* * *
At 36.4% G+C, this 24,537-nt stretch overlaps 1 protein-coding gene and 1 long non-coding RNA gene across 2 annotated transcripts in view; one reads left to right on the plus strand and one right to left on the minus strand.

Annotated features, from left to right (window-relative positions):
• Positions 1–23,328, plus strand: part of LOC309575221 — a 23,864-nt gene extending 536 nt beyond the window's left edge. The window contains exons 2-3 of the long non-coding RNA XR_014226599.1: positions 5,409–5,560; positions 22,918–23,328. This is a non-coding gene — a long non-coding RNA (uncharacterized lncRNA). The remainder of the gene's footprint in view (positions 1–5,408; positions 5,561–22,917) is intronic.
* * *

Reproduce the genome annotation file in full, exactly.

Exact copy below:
At 36.4% G+C, this 24,537-nt stretch overlaps 1 protein-coding gene and 1 long non-coding RNA gene across 2 annotated transcripts in view; one reads left to right on the plus strand and one right to left on the minus strand.

Annotated features, from left to right (window-relative positions):
• Positions 1–23,328, plus strand: part of LOC309575221 — a 23,864-nt gene extending 536 nt beyond the window's left edge. The window contains exons 2-3 of the long non-coding RNA XR_014226599.1: positions 5,409–5,560; positions 22,918–23,328. This is a non-coding gene — a long non-coding RNA (uncharacterized lncRNA). The remainder of the gene's footprint in view (positions 1–5,408; positions 5,561–22,917) is intronic.